Les conclusions du parquet fédéral de l’enquête sur l’opération de piratage de Belgacom, mise à jour fin 2013, pointent vers les services secrets britanniques GCHQ, rapportent De Tijd et L’Echo jeudi.

    Le parquet général a pu reconstituer une grande partie des faits et a transmis un rapport confidentiel sur ses principales conclusions au ministre de la Justice Koen Geens. L’enquête s’est appuyée sur un vingtaine de slides « top secret » du Network Analysis Centre, un département du GCHQ, que le lanceur d’alerte Edward Snowden a communiqués parmi d’autres documents à la presse sur l’Operation Socialist, le nom de code que les services secrets britanniques GCHQ ont donné au piratage. Dans le cas du piratage de Belgacom, la cible était les « routeurs GRX » de Belgacom et de BICS, dans le but d’accéder aux communications entre smartphones par roaming, quand des opérateurs laissent des clients d’autres opérateurs accéder à leur réseau. Les communications étaient interceptées via des opérations « homme-du-milieu », qui consistent à dévier vers soi des communications sans que ni l’expéditeur, ni le destinataire ne s’en rendent compte.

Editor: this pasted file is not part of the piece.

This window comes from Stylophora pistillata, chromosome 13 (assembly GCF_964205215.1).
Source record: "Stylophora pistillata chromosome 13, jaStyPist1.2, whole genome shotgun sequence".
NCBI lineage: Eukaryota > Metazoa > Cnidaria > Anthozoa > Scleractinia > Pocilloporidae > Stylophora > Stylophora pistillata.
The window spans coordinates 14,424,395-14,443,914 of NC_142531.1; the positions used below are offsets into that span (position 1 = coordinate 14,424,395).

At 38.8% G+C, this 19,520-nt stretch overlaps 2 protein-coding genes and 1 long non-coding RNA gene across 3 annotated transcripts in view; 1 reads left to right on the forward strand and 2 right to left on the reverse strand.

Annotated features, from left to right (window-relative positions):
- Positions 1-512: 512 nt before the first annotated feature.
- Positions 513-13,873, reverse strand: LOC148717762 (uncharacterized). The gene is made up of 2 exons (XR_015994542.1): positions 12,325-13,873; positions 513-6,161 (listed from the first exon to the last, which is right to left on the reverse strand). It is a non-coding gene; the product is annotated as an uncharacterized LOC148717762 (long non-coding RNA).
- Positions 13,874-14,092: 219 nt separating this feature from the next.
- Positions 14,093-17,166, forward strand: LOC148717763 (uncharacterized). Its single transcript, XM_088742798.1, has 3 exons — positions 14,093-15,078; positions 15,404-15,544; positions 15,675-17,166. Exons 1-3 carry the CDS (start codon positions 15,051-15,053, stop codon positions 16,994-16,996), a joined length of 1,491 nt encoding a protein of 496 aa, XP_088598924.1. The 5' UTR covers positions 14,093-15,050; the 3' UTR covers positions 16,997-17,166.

Pour y parvenir, il a été nécessaire de pirater des ordinateurs de personnes clés au sein de Belgacom, par exemple dans l’entretien et la sécurité. Elles sont notamment tombées dans le piège via de faux messages LinkedIn. Les experts sont persuadés que le feu vert au piratage a été donné à un très haut niveau, peut-être même par le ministre britannique des Affaires étrangères. Si les slides n’avaient pas fuité, les preuves contre les Britanniques seraient relativement maigres.

    #espionage #piratage #Belgique #angleterre #belgacom #GCHQ #linkedin #Edward_Snowden #prism #surveillance #révélations_d'edward_snowden #police

  • (20+) Cinq ans de prison pour la lanceuse d’alerte Reality Winner - Libération
    http://www.liberation.fr/planete/2018/08/24/cinq-ans-de-prison-pour-la-lanceuse-d-alerte-reality-winner_1674202
    http://md1.libe.com/photo/1028377-photo-obtenue-le-6-juin-2017-sur-les-reseaux-sociaux-d-un-selfie-n